“Outdoor particulate pollution was responsible for an estimated 4.2 million deaths worldwide in 2015, with a majority concentrated in east and south Asia. Millions more fell ill from breathing dirty air.
This fine pollution mainly comes from burning things: Coal in power plants, gasoline in cars, chemicals in industrial processes, or woody materials and whatever else ignites during wildfires. The particles are too small for the eye to see — each about 35 times smaller than a grain of fine beach sand — but in high concentrations they cast a haze in the sky. And, when breathed in, they wreak havoc on human health.
PM2.5 can evade our bodies’ defenses, penetrating deep into the lungs and even entering the bloodstream. It has been shown to exacerbate asthma and other lung disorders, and increase the risk of heart attack and stroke. This microscopic pollution, named because each particle is smaller than 2.5 micrometers across, has also been linked to developmental problems in children and cognitive impairment in the elderly, as well as premature labor and low birth weights.
Under high levels of particulate pollution, “you can’t function, you can’t thrive,” said Alexandra Karambelas, an environmental analyst and research scientist affiliated with Columbia University. “Having access to clean air is kind of a basic human right.” “
By Steven Kurutz
Feb. 16, 2019
Drowning in plastic, but not sure how to set yourself free? Plastic purgers say you can drastically reduce, if not eliminate, your plastic consumption by changing a few daily habits. Here are nine steps to get you started.
1. Carry a reusable bag.
This is Plastic-Free-Living 101. Take a cloth bag to the grocery store, farmers’ market, drugstore and anywhere else you may be given a plastic bag.
2. Use plastic-free containers.
Glass or metal jars can be used to store grains, nuts, flour and other foods, as well as laundry detergent, dish soap and body creams. But don’t automatically purge all of your plastic containers; that creates unnecessary waste.
Plastic purgers can never have enough stainless-steel bottles.CreditAdam Amengual for The New York Times
3. Pack a travel kit.
Bamboo cutlery and a nonplastic food tray, straw and water bottle will eliminate the need for most single-use plastics while on-the-go. “Restaurants and vendors all over the world are getting much more used to people bringing their own containers,” said Jay Sinha, a founder of Life Without Plastic, an online store.
via 9 Ways to Cut Down on Plastic – The New York Times
By Julie Turkewitz
Feb. 22, 2019
“FOUNTAIN, Colo. — When Army Staff Sergeant Samuel Fortune returned from Iraq, his body battered by war, he assumed he’d be safe.
Then the people around him began to get sick. Neighbors complained of tumors, thyroid problems and debilitating fatigue. Soon, the Colorado health department announced an unusually high number of kidney cancers in the region. Then Mr. Fortune’s wife fell ill.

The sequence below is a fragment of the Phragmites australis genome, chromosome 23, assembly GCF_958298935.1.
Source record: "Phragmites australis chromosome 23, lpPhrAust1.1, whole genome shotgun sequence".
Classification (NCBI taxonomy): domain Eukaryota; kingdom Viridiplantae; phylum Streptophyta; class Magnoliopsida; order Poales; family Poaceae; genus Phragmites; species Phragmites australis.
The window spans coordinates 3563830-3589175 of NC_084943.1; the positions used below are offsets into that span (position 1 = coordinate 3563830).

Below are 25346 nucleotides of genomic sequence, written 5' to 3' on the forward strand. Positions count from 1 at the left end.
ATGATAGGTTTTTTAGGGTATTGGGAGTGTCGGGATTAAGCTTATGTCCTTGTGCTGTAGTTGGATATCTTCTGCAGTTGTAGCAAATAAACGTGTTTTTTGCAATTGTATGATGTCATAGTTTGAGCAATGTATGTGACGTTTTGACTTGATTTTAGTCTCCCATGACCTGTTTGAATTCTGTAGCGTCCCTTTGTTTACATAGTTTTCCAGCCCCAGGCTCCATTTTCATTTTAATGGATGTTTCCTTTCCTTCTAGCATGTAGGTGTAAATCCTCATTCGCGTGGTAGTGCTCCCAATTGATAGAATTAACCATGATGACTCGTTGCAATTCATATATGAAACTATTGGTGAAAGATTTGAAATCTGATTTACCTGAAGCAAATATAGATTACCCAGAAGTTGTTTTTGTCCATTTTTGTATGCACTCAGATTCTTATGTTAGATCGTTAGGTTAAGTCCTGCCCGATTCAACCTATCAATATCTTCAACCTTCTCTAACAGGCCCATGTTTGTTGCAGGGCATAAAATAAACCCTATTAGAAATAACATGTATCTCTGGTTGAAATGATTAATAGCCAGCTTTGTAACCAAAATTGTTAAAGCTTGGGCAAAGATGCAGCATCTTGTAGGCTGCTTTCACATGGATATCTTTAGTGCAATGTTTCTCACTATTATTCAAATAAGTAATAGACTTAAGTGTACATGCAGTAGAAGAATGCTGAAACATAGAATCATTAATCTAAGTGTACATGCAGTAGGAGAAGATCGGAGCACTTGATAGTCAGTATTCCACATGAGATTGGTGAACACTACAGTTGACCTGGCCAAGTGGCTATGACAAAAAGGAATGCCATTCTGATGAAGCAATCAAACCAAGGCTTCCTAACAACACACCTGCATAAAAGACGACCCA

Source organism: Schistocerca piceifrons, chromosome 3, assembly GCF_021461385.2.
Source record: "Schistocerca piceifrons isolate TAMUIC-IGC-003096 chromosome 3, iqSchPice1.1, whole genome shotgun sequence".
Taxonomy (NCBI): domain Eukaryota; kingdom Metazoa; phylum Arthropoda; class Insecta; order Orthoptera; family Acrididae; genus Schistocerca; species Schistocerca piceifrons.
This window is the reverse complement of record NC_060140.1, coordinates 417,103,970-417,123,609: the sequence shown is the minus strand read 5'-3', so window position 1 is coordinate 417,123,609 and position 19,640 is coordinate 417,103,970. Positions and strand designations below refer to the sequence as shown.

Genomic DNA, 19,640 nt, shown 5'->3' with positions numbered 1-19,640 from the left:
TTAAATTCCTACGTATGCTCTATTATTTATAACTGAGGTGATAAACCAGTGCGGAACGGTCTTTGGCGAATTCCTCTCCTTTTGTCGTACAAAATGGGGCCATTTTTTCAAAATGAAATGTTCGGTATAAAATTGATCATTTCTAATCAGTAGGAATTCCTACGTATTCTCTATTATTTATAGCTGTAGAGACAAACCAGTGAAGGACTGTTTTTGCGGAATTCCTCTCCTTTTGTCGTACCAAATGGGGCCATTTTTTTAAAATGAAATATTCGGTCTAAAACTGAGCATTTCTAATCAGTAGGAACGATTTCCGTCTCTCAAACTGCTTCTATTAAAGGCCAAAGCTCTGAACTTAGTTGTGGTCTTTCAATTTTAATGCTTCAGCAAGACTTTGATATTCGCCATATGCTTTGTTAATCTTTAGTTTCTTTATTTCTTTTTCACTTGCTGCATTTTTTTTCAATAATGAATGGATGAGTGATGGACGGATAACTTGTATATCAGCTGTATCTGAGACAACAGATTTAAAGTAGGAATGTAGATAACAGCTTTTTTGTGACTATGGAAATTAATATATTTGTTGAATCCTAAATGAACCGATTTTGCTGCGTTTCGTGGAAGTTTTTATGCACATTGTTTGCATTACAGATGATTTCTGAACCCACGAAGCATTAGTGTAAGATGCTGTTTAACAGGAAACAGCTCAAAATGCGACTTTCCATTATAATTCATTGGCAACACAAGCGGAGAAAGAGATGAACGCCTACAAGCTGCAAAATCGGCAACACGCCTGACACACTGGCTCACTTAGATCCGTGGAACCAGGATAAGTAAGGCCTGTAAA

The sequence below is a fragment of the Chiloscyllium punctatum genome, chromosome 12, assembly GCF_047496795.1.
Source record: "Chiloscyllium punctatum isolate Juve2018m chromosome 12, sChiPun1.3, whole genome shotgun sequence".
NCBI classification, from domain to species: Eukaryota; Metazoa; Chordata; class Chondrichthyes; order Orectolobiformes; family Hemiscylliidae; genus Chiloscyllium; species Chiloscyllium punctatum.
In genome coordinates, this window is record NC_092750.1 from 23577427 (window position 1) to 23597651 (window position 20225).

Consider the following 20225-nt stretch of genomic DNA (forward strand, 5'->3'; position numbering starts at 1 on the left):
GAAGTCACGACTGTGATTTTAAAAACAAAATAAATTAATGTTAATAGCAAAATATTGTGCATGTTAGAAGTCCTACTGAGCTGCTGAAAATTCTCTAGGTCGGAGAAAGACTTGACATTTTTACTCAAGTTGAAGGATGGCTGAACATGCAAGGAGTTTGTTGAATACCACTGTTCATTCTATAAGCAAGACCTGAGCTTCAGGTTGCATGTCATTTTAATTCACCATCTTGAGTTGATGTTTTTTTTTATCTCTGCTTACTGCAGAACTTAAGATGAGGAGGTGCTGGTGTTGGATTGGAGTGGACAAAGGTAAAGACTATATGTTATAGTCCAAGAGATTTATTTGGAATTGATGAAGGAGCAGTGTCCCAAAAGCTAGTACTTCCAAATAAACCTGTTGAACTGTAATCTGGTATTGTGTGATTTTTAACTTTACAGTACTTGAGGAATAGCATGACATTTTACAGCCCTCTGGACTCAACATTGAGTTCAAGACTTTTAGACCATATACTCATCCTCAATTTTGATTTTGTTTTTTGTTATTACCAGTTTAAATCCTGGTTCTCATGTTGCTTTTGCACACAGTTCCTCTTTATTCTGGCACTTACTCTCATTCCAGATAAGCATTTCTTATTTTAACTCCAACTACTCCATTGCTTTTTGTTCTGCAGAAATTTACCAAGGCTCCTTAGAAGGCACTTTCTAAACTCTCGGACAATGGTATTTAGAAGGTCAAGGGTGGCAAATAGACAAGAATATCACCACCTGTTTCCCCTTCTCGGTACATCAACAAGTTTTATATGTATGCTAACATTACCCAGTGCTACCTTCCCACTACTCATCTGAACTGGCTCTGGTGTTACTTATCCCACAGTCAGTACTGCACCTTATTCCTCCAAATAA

The military, it turned out, had been leaching toxic chemicals into the water for decades.
Mr. Fortune felt “stabbed in the back,” he said. “We give our lives and our bodies for our country, and our government does not live up to their end of the deal.”
That was 2016. Since then, the Defense Department has admitted that it allowed a firefighting foam to slip into at least 55 drinking water systems at military bases around the globe, sometimes for generations. This exposed tens of thousands of Americans, possibly many more, to per-and polyfluoroalkyl substances, a group of man-made chemicals known as PFAS that have been linked to cancers, immune suppression and other serious health problems.”
By Jim Robbins
Jan. 22, 2019, 24 c
Slow-moving, hulking ships crisscross miles of ocean in a lawn mower pattern, wielding an array of 12 to 48 air guns blasting pressurized air repeatedly into the depths of the ocean.
The sound waves hit the sea floor, penetrating miles into it, and bounce back to the surface, where they are picked up by hydrophones. The acoustic patterns form a three-dimensional map of where oil and gas most likely lie.
The seismic air guns probably produce the loudest noise that humans use regularly underwater, and it is about to become far louder in the Atlantic. As part of the Trump administration’s plans to allow offshore drilling for gas and oil exploration, five companies are in the process of seeking permits to carry out seismic mapping with the air guns all along the Eastern Seaboard, from Central Florida to the Northeast, for the first time in three decades. The surveys haven’t started yet in the Atlantic, but now that the ban on offshore drilling has been lifted, companies can be granted access to explore regions along the Gulf of Mexico and the Pacific.
And air guns are now the most common method companies use to map the ocean floor.
“They fire approximately every 10 seconds around the clock for months at a time,” said Douglas Nowacek, a professor of marine conservation technology at Duke University. “They have been detected 4,000 kilometers away. These are huge, huge impacts.”
The prospect of incessant underwater sonic tests is the latest example cited by environmentalists and others of the growing problem of ocean noise, spawning lawsuits against some industries and governments as well as spurring more research into the potential dangers for marine life.